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Malaysia ETF Could Be Next to Be Impacted by Politics


Investable countries will be holding elections in the coming months.


Investors in the US are not even three weeks removed from Election Day, but it is worth noting other investable countries will be holding elections in the coming months. Malaysia, which is expected to hold general elections in six months, is a prime of country that is easily accessible to US investors.

The Asian nation is also a prime example of one that can easily be affected by domestic politics. To that end, the iShares MSCI Malaysia Index Fund (NYSEARCA:EWM) is one country-specific emerging markets ETF investors will want to keep an eye on in the coming months.

Year-to-date, the iShares MSCI Malaysia Index Fund is up about 10%. That performance puts the ETF well behind comparable rivals such as the iShares MSCI Philippines Investable Market Index Fund (NYSEARCA:EPHE) and the iShares MSCI Thailand Investable Market Index Fund (NYSEARCA:THD). EWM has also lagged the SPDR S&P 500 (NYSEARCA:SPY) by a decent margin.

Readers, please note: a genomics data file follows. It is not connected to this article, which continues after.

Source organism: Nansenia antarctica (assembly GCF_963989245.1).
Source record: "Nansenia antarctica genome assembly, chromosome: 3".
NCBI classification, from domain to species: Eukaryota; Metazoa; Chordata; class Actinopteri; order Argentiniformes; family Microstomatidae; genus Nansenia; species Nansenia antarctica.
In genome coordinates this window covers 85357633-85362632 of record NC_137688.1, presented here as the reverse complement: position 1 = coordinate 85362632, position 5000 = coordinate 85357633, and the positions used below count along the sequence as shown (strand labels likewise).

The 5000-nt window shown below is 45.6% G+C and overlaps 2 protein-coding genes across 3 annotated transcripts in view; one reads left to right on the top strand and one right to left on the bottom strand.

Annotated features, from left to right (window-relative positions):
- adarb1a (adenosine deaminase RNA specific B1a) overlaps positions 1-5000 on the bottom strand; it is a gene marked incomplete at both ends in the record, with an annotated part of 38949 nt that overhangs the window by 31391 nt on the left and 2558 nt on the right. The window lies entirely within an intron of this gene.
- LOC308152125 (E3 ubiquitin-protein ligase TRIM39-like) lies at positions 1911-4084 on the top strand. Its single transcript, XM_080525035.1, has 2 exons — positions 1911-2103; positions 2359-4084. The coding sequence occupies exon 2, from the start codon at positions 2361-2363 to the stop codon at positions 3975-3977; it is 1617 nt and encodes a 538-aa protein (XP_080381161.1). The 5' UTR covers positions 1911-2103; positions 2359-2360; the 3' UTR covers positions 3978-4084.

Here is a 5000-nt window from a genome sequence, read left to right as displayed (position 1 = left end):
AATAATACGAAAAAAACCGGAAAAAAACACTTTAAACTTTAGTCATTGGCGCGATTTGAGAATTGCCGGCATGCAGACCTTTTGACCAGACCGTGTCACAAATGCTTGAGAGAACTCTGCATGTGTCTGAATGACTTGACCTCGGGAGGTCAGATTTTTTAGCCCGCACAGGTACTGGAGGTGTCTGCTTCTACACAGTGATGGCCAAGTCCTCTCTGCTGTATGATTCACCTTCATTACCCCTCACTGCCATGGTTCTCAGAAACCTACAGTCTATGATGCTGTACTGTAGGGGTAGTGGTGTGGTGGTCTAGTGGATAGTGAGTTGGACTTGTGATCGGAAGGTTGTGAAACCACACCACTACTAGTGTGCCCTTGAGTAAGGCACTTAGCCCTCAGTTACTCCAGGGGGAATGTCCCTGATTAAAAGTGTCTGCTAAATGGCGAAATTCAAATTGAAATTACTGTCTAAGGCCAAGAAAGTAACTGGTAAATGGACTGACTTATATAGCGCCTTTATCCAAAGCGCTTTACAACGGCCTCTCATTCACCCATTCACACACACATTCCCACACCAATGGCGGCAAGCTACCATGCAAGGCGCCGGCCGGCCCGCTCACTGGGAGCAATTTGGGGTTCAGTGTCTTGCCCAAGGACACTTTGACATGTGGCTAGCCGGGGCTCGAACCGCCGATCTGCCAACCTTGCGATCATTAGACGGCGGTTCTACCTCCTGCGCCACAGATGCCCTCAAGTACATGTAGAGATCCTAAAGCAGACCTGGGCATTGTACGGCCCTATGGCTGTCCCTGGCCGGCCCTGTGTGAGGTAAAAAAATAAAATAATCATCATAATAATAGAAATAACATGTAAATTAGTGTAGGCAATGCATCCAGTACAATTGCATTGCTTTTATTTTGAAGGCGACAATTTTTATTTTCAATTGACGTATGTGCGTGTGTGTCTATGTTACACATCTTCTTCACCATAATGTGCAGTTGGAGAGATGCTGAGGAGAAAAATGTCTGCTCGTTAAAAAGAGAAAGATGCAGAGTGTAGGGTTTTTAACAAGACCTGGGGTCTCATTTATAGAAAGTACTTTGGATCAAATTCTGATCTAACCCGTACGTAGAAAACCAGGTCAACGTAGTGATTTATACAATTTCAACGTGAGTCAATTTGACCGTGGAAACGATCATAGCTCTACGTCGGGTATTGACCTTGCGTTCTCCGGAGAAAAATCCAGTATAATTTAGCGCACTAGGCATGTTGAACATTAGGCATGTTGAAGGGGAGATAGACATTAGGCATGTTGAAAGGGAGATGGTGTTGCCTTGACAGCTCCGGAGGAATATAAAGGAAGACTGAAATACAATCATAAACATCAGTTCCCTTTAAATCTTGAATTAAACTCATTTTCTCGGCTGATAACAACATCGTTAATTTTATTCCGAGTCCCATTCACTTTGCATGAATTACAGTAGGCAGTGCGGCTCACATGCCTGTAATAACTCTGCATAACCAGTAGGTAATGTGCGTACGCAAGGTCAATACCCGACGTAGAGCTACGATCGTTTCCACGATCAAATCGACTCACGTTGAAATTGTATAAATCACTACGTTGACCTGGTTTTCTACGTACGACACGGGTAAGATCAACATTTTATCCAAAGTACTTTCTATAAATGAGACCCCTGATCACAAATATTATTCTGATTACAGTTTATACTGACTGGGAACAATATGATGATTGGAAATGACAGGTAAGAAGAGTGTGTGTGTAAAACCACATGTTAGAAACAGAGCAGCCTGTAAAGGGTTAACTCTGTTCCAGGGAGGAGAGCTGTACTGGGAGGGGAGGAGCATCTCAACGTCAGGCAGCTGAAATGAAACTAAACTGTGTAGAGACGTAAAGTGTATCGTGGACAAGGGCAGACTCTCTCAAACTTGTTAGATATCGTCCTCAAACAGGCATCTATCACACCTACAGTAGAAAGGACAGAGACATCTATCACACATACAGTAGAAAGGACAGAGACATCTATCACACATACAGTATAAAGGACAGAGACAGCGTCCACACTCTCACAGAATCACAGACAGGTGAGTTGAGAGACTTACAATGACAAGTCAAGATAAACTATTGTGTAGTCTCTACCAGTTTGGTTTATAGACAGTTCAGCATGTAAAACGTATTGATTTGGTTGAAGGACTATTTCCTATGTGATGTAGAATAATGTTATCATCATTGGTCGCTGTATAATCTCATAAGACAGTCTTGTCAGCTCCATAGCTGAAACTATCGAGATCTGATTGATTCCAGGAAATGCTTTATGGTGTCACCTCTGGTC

In its favor, EWM has outperformed those ETFs tracking Indonesia, Southeast Asia's largest economy. Importantly, one reason EWM has likely lagged SPY is beta since EWM qualifies as a low-beta ETF. The ETF's beta against the S&P 500 is just 0.62, according to iShares data.

There is another reason to give EWM strong near-term consideration. Prime Minister Najib Razak, the incumbent, and his Barisan Nasional coalition are facing what is expected to be the tightest election in Malaysian history. Following the country's 2008 elections, Barisan Nasional lost its two-thirds majority in parliament, according to Reuters.

Translation: Malaysia has adopted a familiar tactic seen in the US. That being the opening of government coffers by the party in power to stimulate economic growth in election years. Emerging markets ranging from China to Brazil have announced major infrastructure largesse this year. Malaysia's own infrastructure program has gone largely ignored by foreign investors.

The country's $444 billion Economic Transformation Program is aimed at bolstering domestic demand and lifting personal incomes. Arguably, the program is also designed to keep Razak in power and increase support for the Barisan Nasional coalition.

Investors can reap the rewards of Malaysia's pre-election generosity because the ETF is significantly exposed to the nation's domestic economy. As is the case with many emerging markets ETFs, financial services names loom large in EWM, accounting for over 31% of the ETF's weight. However, industrials and consumer staples combine for nearly 26% of EWM's weight while discretionary names receive an allocation of nearly 10%.

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No positions in stocks mentioned.

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